In his lawsuit, the plaintiff argued that the defendant failed to accommodate his disability due to his national origin and age. The court held that although there is no cause of action for “failure to accommodate” under the ADEA and Title VII, the plaintiff’s claims were more likely discrimination claims, which is prohibited under both acts. In this regard, the court held that the plaintiff had met the minimum pleading requirements under the federal rules of civil procedure. Specifically, the plaintiff had alleged that younger and non-Polish employees were treated better and allowed to work light duty when faced with similar injuries as the plaintiff.


The court also held that the plaintiff’s complaint sufficiently alleged that the plaintiff was terminated because of his age and national origin. The plaintiff alleged in his complaint that his supervisor discriminated against him by terminating him and did not terminate non-Polish employees who were absent and failed to complete the requisite forms.

Hostile Work Environment

The court similarly denied the defendant’s motion to dismiss with respect to the plaintiff’s claim of a hostile work environment. The court held that the plaintiff’s allegations that he was harassed because of his age and his national origin met the pleading requirements.


While the court declined to dismiss the plaintiff’s discrimination, wrongful termination, and hostile work environment claims, the court did dismiss the plaintiff’s retaliation claim based on age and national origin on the grounds that he had not yet exhausted his administrative remedies with respect to this claim. The court explained that litigants who bring claims under the ADEA or Title VII are limited to only those claims mentioned in their EEOC complaint, and the plaintiff’s lawsuit contained allegations of retaliation that were not included in his original EEOC complaint.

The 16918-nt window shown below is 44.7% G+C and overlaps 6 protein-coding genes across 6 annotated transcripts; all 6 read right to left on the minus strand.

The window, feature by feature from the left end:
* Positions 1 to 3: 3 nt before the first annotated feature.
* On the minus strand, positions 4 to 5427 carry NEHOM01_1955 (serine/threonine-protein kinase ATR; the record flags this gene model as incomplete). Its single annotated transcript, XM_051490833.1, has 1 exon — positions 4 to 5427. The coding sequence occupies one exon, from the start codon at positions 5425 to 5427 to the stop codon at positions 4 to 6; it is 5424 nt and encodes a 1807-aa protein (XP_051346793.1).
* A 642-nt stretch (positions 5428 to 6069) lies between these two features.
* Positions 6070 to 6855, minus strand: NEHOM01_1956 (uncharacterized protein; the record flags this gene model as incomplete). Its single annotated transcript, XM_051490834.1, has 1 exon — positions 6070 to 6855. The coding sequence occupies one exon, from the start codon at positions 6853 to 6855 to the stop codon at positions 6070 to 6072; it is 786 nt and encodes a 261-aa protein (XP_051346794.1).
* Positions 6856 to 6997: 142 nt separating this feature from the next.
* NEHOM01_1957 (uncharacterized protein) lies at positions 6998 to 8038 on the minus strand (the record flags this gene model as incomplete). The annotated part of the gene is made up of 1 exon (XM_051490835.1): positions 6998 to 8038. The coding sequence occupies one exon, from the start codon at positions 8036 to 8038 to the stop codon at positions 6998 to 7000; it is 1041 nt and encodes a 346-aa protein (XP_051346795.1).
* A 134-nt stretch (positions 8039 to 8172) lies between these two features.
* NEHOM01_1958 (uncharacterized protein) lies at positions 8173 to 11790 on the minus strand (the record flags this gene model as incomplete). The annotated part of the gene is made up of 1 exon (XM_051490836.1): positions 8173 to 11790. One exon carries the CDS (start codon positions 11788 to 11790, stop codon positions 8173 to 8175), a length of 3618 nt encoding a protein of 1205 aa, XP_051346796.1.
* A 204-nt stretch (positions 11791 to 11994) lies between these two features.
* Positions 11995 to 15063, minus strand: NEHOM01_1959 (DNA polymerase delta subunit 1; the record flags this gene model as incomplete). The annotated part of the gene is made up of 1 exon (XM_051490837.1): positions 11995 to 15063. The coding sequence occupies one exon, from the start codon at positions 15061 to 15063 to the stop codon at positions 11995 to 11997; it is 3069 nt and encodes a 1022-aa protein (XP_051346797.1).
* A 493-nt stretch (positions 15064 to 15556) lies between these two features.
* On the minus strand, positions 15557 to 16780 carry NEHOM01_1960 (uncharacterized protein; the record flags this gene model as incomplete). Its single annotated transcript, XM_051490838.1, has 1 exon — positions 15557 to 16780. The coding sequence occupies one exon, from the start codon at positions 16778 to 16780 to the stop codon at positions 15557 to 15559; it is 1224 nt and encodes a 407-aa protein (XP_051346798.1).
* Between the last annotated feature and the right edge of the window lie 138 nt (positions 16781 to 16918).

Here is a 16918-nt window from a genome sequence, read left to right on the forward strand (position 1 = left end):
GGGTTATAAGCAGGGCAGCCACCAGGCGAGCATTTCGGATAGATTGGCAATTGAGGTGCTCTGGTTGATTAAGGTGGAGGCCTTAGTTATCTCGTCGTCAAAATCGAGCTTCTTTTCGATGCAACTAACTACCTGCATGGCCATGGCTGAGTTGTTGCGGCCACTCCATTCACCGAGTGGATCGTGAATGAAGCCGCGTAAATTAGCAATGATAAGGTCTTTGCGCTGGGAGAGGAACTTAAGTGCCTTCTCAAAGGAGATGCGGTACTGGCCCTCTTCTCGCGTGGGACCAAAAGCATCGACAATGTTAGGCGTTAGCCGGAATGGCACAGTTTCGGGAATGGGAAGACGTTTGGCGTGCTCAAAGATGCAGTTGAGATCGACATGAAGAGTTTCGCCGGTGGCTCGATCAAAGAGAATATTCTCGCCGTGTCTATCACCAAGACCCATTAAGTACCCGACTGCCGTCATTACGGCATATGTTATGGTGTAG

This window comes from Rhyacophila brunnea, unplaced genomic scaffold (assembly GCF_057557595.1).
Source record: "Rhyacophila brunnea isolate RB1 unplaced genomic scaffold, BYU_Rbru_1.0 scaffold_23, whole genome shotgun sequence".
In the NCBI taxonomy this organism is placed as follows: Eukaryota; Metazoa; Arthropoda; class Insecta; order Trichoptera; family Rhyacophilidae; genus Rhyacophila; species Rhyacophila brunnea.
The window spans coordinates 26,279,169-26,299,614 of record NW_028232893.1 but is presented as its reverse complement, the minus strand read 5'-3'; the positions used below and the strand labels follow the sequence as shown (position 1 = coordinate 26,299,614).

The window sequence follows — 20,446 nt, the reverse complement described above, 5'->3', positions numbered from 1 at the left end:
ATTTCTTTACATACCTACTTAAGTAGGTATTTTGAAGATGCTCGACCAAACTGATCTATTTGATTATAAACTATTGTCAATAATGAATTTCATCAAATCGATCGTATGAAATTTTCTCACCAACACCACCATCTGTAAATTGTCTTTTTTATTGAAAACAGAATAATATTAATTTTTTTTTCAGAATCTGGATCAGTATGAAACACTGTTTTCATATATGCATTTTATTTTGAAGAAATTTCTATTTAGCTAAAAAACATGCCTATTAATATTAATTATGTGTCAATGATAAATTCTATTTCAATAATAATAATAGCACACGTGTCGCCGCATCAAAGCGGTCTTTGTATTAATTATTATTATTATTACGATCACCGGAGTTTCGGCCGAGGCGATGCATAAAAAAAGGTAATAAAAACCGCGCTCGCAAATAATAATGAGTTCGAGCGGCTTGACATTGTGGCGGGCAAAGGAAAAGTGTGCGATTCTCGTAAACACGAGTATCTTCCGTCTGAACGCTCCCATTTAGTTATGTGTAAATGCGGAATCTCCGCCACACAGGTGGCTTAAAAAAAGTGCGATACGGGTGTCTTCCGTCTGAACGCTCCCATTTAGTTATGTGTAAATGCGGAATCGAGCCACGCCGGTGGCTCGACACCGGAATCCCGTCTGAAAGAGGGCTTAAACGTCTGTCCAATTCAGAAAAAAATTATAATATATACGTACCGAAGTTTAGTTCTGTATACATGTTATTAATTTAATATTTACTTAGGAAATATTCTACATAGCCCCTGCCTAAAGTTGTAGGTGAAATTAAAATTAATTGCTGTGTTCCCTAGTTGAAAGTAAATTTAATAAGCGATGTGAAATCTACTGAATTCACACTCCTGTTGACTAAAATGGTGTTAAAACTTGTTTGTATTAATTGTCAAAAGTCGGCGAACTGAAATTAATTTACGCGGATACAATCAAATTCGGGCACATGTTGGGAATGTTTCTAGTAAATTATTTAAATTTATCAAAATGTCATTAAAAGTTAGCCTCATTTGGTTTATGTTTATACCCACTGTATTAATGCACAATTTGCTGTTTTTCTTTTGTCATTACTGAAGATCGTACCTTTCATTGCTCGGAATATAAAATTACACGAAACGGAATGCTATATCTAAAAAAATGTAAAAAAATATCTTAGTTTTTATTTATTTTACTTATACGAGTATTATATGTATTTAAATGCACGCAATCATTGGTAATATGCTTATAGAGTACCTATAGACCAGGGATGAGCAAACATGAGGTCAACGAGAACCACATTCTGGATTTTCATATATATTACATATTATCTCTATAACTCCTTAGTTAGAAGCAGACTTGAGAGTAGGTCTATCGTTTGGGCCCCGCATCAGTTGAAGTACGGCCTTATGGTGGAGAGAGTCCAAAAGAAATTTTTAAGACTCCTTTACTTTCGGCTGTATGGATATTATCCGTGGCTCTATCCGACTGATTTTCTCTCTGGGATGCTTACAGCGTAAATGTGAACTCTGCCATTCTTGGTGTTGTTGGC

The court also granted the defendant’s motion to dismiss the plaintiff’s FMLA claim. The plaintiff argued that the defendant had wrongfully failed to provide him with FMLA paperwork in Polish even though his employer knew that he did not understand English. The court held that even if the employer had failed to provide the plaintiff with paperwork in Polish, the plaintiff had alleged that the defendant brought a Polish interpreter to the meeting where the plaintiff was provided with the FMLA forms. The plaintiff did not allege that the Polish interpreter was in any way was defective or inadequate. Accordingly, the court held that the plaintiff could not proceed with this claim as he had not been prejudiced by the failure to be provided with the FMLA paperwork in Polish.

Based on the foregoing, the court granted the defendant’s motion to dismiss in part and denied it in part.

The case is Andrzej Krezeptowski v. Corrugated Supplies Company, LLC, Court No. 17 CV 938 decided on March 19, 2018 in the United States District Court for the Northern District of Illinois, Eastern Division.

***This legal translations blog should not be construed as legal advice. You should always consult an attorney regarding your specific legal needs.***

Contact All Language Alliance, Inc., provider of legal translation services for the legal industry to request legal interpreters fluent in Spanish, Polish, Russian, Bosnian, Bulgarian, Anuak, Slovak, Romanian, Czech, Albanian, Malay, Amharic, Serbian, Mandarin Chinese, Portuguese, Korean, Thai, Lao, Filipino, Somali, Arabic for employment discrimination cases.